So the Constitution was read aloud on the House floor this morning, despite increasingly creative objections from liberals. And other than a few members of Congress stumbling over some of the passages, the act was a touching gesture that might be a nice tradition for the House to consider establishing on an annual basis.
Of course, the reading wasn’t without some initial drama. Right before it began, there was some squabbling on the floor over whether the superseded passages with references to the three-fifths compromise would be read:
Prior to the reading, which began at 11:05 a.m., Rep. Jay Inslee (D-Wash.) used a parliamentary inquiry to ask Rep. Bob Goodlatte (R-Va.) which version of the Constitution would be read. The original Constitution with amendments tacked on the end? Or the Constitution with the amendments incorporated into the main text?
Rep. Jesse Jackson Jr. (D-Ill.) explained:
“I want to be very clear in reading this sacred document,” said Jackson, who prefers the version with amendments at the end. “Given the struggle of African Americans and the struggle of women to create a more perfect document, we want to hear those elements of the Constitution that have been didacted. They are no less serious a part of our struggle and many of us don’t want that to be lost.”
The Republicans were clear that the superseded text would not be read, prompting an outcry from liberals who claimed that they were whitewashing the original document. At Plum Line, Adam Serwer argued that the GOP was “Huck Finning the Constitution” — a reference to the new edition of the classic book that censored out racial slurs:
Republicans, intending to make a big symbolic show of their reading of the Constitution, have now taken a similarly sanitized approach to our founding document. Yesterday they announced that they will be leaving out the superceded text in their reading of the Constitution on the House floor this morning, avoiding the awkwardness of having to read aloud the “three fifths compromise,” which counted slaves as only three-fifths of a person for the purposes of taxation and apportionment.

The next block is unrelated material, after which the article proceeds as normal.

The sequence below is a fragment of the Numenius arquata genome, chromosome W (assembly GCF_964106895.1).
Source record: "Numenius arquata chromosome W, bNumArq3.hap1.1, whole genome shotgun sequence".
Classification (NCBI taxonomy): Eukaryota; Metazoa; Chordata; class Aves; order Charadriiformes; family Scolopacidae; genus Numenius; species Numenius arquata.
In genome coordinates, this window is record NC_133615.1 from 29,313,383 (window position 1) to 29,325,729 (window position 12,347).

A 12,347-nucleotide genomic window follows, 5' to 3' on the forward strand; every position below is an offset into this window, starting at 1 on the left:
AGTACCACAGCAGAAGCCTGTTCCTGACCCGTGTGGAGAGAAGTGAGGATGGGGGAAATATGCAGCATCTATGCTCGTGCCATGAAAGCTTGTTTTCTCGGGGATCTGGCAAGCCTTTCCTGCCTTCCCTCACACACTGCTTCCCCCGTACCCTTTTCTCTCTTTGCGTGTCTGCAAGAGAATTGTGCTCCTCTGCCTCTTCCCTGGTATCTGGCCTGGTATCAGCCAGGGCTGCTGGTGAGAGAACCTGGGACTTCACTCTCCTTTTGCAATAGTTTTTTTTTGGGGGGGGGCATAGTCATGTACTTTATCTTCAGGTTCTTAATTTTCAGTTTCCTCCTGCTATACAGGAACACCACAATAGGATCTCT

The reason to include the superceded text is to remind us that the Constitution, while a remarkable document, was not carved out of stone tablets by a finger of light at the summit of Mount Sinai. It was written by men, and despite its promise, it possessed flaws at the moment of its creation that still reverberate today. Republicans could use the history lesson — last year they attacked Supreme Court Justice Elena Kagan during her nomination process because one of her mentors, Justice Thurgood Marshall, had the audacity to suggest that the Constitution was flawed since it didn’t consider black people to be full human beings.
Serwer is seriously reaching here. The reason Congress read the Constitution wasn’t to perform an academic historical exercise. The left may not understand this, but the Constitution is actually still used on a daily basis to uphold our nation’s laws.
Moreover, I just don’t see the comparison. Huckleberry Finn is a classic piece of literature that can’t be edited with a vote. On the other hand, the Constitution is a governing document that has and can be changed. Instead of focusing on the ugly, superseded portions of the document, lawmakers would do better to concentrate on upholding the parts that are still binding today.